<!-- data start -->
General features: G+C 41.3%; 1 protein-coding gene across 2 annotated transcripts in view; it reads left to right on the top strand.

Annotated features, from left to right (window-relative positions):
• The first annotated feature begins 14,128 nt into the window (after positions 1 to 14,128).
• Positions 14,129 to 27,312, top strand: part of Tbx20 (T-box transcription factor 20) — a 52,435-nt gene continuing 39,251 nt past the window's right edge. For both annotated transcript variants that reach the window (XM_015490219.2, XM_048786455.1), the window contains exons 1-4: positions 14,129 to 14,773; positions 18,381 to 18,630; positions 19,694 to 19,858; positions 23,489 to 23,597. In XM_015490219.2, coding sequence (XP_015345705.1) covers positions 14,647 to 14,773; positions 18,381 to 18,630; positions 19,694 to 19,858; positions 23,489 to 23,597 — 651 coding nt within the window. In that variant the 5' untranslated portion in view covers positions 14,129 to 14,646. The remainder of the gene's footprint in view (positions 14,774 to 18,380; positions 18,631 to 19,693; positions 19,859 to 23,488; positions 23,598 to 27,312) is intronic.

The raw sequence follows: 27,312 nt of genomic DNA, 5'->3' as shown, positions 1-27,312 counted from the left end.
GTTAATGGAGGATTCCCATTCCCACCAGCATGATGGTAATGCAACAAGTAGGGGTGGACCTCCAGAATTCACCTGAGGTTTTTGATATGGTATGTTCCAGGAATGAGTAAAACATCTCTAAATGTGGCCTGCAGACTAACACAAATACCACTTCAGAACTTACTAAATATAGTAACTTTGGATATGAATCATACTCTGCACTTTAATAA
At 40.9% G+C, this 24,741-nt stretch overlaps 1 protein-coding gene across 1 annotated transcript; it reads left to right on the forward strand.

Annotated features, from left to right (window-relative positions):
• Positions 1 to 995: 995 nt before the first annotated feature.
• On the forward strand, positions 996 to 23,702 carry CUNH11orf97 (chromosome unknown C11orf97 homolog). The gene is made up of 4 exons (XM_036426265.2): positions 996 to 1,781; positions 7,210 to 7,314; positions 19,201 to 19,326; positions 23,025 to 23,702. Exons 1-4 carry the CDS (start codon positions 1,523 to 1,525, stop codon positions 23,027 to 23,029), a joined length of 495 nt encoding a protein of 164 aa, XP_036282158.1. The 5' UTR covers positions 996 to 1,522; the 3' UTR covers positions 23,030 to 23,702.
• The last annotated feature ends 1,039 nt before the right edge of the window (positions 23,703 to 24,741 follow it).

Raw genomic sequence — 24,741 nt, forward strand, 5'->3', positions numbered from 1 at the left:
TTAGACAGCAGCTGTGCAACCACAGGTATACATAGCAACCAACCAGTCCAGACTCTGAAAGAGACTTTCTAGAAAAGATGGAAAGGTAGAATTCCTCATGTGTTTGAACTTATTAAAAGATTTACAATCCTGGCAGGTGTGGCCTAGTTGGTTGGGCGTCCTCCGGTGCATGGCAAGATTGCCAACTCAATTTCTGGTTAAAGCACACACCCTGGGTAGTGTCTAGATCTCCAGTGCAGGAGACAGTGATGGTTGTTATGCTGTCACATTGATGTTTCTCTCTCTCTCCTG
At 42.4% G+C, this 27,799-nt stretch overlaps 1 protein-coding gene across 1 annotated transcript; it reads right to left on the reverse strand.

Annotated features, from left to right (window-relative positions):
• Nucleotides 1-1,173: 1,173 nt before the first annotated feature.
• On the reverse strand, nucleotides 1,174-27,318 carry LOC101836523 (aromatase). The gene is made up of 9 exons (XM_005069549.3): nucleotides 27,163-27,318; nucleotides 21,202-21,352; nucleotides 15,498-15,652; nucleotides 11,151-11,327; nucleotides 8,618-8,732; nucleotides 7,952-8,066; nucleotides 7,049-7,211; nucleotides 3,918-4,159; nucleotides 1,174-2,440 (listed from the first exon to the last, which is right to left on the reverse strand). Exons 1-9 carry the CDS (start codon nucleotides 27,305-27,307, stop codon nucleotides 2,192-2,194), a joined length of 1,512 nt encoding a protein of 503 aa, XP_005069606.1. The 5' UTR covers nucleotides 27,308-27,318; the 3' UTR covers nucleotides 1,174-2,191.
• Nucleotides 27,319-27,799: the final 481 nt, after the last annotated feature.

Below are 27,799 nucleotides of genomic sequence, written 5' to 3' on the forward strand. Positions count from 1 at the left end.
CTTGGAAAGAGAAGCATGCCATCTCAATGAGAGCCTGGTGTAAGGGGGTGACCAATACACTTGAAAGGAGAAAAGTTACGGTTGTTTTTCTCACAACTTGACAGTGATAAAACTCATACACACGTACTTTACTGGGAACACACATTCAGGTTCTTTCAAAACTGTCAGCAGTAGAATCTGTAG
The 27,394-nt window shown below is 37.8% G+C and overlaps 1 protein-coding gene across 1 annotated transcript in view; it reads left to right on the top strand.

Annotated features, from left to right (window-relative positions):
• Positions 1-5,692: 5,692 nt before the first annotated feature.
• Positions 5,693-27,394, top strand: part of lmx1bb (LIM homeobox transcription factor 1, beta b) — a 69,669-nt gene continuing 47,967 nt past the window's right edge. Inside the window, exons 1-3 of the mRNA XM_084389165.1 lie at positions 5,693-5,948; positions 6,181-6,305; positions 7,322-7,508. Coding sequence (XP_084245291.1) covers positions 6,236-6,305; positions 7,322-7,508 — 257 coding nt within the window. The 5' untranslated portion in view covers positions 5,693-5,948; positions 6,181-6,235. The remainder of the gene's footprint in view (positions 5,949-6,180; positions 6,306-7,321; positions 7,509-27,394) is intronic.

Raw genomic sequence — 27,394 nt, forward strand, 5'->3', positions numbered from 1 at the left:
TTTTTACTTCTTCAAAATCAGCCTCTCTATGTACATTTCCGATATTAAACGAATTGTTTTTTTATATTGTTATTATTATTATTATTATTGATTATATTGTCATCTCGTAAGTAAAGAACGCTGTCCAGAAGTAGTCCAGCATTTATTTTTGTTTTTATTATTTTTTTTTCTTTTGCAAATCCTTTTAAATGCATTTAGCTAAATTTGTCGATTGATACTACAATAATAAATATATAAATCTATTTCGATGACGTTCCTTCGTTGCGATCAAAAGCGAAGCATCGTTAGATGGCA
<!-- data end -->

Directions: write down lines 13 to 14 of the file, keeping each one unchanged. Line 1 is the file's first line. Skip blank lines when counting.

TTAGACAGCAGCTGTGCAACCACAGGTATACATAGCAACCAACCAGTCCAGACTCTGAAAGAGACTTTCTAGAAAAGATGGAAAGGTAGAATTCCTCATGTGTTTGAACTTATTAAAAGATTTACAATCCTGGCAGGTGTGGCCTAGTTGGTTGGGCGTCCTCCGGTGCATGGCAAGATTGCCAACTCAATTTCTGGTTAAAGCACACACCCTGGGTAGTGTCTAGATCTCCAGTGCAGGAGACAGTGATGGTTGTTATGCTGTCACATTGATGTTTCTCTCTCTCTCCTG
At 42.4% G+C, this 27,799-nt stretch overlaps 1 protein-coding gene across 1 annotated transcript; it reads right to left on the reverse strand.